Mexican Colonial

Miguel, asc. Cabrera

Mexico 1695-1768
The Madonna of the Rosary 25.0042

A rosary is a devotional aid used to count prayers. Although rosaries are used in many world religions, the rosary is most often associated with Roman Catholic practice. The rosary is a string of beads made in the form of a circle with a pendant crucifix. It consists of five sets of beads called decades, each composed of one large and ten smaller beads. The Lord's Prayer and Our Father are said on the large beads; the Hail Mary (or Ave Maria) is said on the smaller beads. In between the decades, the "Glory be", a liturgical praise to God, is recited. As the prayers are said, the person reciting the rosary may contemplate the mysteries, meditations and prayers about events in the life of Christ and of the Virgin. The Dominicans and Franciscans played an important role in the religious and cultural life of New Spain. They are represented here by their respective founders, St. Dominic (on the left) and St. Francis. St. Dominic has been credited with instituting the devotion of the rosary. Cabrera, a mestizo, was abandoned at birth and raised by a godfather in Oaxaca where he was introduced to the rudiments of painting. He came to Mexico City in 1719 and soon became an influential artist. In 1751 he led a group of Mexican artists to examine the image of the Virgin of Guadalupe and make copies for the Vatican. He, along with Ibarra, established a short-lived art academy in Mexico City in 1753. During the 1750s and 1760s Cabrera's studio dominated artistic production in Mexico City. As a result, his influence on the style of other artists was far-reaching.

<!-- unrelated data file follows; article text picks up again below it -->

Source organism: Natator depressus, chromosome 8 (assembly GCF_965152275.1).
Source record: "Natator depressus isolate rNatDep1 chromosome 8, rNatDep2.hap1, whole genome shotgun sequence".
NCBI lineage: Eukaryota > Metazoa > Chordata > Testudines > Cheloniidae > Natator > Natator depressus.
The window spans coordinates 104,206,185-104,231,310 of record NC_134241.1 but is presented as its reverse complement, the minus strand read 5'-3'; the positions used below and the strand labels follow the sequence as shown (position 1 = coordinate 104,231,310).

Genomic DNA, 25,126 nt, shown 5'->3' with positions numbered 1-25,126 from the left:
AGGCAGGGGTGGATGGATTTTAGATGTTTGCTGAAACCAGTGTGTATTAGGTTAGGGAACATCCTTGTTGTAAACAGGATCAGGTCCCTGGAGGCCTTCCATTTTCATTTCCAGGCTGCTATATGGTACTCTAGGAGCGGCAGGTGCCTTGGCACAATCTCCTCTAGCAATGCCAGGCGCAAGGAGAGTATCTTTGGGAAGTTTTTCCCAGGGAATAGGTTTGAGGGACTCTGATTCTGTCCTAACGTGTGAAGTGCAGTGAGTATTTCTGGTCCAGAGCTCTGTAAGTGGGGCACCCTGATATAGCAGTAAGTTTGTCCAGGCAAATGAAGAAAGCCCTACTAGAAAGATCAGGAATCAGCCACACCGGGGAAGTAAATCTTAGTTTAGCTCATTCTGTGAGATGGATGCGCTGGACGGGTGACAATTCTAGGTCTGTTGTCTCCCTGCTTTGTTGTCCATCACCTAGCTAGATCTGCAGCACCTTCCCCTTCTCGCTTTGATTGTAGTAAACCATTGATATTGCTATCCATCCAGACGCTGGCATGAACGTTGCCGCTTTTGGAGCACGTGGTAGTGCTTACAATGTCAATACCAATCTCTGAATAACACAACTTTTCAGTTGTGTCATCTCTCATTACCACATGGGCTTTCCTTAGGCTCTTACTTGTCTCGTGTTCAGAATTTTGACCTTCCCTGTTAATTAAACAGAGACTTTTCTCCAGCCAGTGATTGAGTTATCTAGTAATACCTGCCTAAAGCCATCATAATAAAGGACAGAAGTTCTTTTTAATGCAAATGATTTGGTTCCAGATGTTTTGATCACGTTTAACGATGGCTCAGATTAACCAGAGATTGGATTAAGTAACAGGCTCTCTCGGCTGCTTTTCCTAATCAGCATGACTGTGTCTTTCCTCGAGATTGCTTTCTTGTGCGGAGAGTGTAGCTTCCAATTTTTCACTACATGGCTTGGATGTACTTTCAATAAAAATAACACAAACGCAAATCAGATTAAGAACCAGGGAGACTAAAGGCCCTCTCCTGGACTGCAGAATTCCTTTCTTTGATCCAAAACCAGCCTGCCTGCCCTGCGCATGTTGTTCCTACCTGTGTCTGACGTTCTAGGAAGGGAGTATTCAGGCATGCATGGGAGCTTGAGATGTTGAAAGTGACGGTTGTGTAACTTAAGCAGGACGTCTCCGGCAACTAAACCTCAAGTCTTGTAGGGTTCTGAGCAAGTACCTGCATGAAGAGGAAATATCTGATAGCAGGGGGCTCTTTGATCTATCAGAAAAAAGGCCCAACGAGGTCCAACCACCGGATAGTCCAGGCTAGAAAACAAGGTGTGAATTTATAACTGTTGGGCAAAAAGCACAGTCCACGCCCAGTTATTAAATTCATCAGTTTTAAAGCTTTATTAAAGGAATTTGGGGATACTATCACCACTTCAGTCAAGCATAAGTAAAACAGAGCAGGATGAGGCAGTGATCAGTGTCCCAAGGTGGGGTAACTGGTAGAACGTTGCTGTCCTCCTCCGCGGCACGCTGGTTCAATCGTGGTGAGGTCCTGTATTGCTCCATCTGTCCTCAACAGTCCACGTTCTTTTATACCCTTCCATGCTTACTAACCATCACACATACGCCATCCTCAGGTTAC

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225 West Second Street
Davenport, Iowa



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